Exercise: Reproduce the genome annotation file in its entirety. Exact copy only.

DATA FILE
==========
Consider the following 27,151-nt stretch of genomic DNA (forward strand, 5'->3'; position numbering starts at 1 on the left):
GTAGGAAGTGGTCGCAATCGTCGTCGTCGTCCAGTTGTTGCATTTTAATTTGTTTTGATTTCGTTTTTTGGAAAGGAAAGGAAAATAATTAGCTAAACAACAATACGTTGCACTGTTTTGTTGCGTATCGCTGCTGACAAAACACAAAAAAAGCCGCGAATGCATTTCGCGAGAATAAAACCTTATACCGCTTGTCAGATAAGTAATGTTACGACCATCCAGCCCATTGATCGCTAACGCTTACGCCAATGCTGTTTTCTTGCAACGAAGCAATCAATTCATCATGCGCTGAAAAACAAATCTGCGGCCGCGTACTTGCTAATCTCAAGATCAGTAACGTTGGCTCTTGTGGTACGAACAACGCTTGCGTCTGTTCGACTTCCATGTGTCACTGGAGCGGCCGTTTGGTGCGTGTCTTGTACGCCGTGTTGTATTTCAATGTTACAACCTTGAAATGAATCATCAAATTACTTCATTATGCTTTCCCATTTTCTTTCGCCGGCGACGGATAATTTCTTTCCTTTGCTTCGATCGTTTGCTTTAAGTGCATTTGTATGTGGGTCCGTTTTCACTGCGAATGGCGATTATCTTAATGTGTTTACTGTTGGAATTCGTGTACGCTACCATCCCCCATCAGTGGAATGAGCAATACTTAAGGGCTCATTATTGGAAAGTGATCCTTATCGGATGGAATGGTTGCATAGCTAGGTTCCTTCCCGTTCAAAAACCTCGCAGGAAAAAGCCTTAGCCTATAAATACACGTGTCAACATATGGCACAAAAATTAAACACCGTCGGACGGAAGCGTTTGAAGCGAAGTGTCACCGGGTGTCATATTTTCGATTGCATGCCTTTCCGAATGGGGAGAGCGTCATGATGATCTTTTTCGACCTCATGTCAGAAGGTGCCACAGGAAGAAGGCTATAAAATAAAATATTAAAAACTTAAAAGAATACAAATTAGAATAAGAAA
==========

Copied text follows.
Consider the following 27,151-nt stretch of genomic DNA (forward strand, 5'->3'; position numbering starts at 1 on the left):
GTAGGAAGTGGTCGCAATCGTCGTCGTCGTCCAGTTGTTGCATTTTAATTTGTTTTGATTTCGTTTTTTGGAAAGGAAAGGAAAATAATTAGCTAAACAACAATACGTTGCACTGTTTTGTTGCGTATCGCTGCTGACAAAACACAAAAAAAGCCGCGAATGCATTTCGCGAGAATAAAACCTTATACCGCTTGTCAGATAAGTAATGTTACGACCATCCAGCCCATTGATCGCTAACGCTTACGCCAATGCTGTTTTCTTGCAACGAAGCAATCAATTCATCATGCGCTGAAAAACAAATCTGCGGCCGCGTACTTGCTAATCTCAAGATCAGTAACGTTGGCTCTTGTGGTACGAACAACGCTTGCGTCTGTTCGACTTCCATGTGTCACTGGAGCGGCCGTTTGGTGCGTGTCTTGTACGCCGTGTTGTATTTCAATGTTACAACCTTGAAATGAATCATCAAATTACTTCATTATGCTTTCCCATTTTCTTTCGCCGGCGACGGATAATTTCTTTCCTTTGCTTCGATCGTTTGCTTTAAGTGCATTTGTATGTGGGTCCGTTTTCACTGCGAATGGCGATTATCTTAATGTGTTTACTGTTGGAATTCGTGTACGCTACCATCCCCCATCAGTGGAATGAGCAATACTTAAGGGCTCATTATTGGAAAGTGATCCTTATCGGATGGAATGGTTGCATAGCTAGGTTCCTTCCCGTTCAAAAACCTCGCAGGAAAAAGCCTTAGCCTATAAATACACGTGTCAACATATGGCACAAAAATTAAACACCGTCGGACGGAAGCGTTTGAAGCGAAGTGTCACCGGGTGTCATATTTTCGATTGCATGCCTTTCCGAATGGGGAGAGCGTCATGATGATCTTTTTCGACCTCATGTCAGAAGGTGCCACAGGAAGAAGGCTATAAAATAAAATATTAAAAACTTAAAAGAATACAAATTAGAATAAGAAA